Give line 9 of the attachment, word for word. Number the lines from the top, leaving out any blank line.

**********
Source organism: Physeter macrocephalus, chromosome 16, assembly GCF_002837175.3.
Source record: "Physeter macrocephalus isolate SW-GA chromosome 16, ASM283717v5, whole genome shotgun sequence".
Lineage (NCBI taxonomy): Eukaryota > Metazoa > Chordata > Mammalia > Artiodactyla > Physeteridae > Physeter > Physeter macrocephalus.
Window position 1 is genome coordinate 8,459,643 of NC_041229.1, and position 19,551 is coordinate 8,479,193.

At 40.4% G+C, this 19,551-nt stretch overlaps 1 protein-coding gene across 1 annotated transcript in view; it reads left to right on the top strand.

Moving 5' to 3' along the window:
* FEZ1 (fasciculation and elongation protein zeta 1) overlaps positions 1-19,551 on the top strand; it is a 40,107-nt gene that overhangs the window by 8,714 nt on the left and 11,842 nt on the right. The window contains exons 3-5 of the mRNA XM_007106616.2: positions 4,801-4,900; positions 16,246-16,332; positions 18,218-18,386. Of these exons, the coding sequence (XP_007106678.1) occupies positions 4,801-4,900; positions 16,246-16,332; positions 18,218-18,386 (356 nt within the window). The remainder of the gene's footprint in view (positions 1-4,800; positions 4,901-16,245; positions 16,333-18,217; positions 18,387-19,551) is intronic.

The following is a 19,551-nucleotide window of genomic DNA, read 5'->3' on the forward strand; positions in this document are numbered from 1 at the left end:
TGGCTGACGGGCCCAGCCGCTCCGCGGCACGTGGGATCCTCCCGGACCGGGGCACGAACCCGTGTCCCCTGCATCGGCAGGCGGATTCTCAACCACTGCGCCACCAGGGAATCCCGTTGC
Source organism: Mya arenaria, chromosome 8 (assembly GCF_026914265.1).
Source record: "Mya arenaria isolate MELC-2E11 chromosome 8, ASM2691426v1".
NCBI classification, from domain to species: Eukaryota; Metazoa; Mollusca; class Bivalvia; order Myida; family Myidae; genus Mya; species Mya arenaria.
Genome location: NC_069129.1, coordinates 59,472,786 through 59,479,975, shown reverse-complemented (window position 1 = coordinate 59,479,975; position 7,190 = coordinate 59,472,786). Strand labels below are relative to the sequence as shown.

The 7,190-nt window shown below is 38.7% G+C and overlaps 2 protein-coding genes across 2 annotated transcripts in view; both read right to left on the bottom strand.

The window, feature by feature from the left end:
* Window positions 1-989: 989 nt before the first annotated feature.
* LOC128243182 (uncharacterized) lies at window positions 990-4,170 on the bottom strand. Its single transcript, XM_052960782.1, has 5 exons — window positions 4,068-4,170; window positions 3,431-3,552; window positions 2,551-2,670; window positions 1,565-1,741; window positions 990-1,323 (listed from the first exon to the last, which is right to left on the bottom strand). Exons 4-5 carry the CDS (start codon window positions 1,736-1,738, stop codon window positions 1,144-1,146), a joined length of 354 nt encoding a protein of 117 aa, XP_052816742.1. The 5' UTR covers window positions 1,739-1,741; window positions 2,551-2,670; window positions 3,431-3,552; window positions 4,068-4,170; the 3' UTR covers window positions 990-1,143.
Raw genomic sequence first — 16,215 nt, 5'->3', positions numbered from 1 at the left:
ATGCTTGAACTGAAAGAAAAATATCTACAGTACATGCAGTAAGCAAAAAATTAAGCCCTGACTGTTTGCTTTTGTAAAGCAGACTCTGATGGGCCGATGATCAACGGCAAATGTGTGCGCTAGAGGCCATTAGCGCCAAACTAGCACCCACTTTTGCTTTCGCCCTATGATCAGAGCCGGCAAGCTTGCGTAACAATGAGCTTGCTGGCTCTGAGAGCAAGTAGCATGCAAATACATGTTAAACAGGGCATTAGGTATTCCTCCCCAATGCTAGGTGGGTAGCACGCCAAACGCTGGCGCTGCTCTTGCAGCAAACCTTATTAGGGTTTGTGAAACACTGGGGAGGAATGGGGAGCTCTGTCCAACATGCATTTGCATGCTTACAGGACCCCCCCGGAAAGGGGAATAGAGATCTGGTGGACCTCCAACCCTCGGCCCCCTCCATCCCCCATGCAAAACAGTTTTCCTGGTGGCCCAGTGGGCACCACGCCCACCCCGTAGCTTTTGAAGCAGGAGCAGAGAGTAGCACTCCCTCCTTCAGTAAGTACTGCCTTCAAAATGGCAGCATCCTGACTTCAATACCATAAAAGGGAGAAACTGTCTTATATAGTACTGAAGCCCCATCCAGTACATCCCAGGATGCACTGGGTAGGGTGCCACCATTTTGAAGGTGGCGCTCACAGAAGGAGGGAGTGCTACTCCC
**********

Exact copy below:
TGGCTGACGGGCCCAGCCGCTCCGCGGCACGTGGGATCCTCCCGGACCGGGGCACGAACCCGTGTCCCCTGCATCGGCAGGCGGATTCTCAACCACTGCGCCACCAGGGAATCCCGTTGC